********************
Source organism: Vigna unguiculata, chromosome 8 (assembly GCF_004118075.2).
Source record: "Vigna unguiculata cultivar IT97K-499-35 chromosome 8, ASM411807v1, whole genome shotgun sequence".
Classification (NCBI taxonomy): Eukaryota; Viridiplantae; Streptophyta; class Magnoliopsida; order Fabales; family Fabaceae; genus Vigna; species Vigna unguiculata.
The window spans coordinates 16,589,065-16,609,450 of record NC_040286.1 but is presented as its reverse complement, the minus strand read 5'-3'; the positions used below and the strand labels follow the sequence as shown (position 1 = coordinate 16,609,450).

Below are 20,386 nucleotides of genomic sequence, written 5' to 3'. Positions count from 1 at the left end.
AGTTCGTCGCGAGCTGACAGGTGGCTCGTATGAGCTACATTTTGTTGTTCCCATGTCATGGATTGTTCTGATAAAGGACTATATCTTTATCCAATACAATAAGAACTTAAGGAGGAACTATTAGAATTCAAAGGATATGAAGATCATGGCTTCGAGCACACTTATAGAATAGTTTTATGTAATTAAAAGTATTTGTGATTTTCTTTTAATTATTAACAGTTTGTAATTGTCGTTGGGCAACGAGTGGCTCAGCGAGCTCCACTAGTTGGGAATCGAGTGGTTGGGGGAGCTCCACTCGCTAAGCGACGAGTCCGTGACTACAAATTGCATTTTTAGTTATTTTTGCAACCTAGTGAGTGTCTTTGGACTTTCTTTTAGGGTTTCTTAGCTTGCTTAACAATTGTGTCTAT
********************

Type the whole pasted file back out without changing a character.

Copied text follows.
Source organism: Vigna unguiculata, chromosome 8 (assembly GCF_004118075.2).
Source record: "Vigna unguiculata cultivar IT97K-499-35 chromosome 8, ASM411807v1, whole genome shotgun sequence".
Classification (NCBI taxonomy): Eukaryota; Viridiplantae; Streptophyta; class Magnoliopsida; order Fabales; family Fabaceae; genus Vigna; species Vigna unguiculata.
The window spans coordinates 16,589,065-16,609,450 of record NC_040286.1 but is presented as its reverse complement, the minus strand read 5'-3'; the positions used below and the strand labels follow the sequence as shown (position 1 = coordinate 16,609,450).

Below are 20,386 nucleotides of genomic sequence, written 5' to 3'. Positions count from 1 at the left end.
AGTTCGTCGCGAGCTGACAGGTGGCTCGTATGAGCTACATTTTGTTGTTCCCATGTCATGGATTGTTCTGATAAAGGACTATATCTTTATCCAATACAATAAGAACTTAAGGAGGAACTATTAGAATTCAAAGGATATGAAGATCATGGCTTCGAGCACACTTATAGAATAGTTTTATGTAATTAAAAGTATTTGTGATTTTCTTTTAATTATTAACAGTTTGTAATTGTCGTTGGGCAACGAGTGGCTCAGCGAGCTCCACTAGTTGGGAATCGAGTGGTTGGGGGAGCTCCACTCGCTAAGCGACGAGTCCGTGACTACAAATTGCATTTTTAGTTATTTTTGCAACCTAGTGAGTGTCTTTGGACTTTCTTTTAGGGTTTCTTAGCTTGCTTAACAATTGTGTCTAT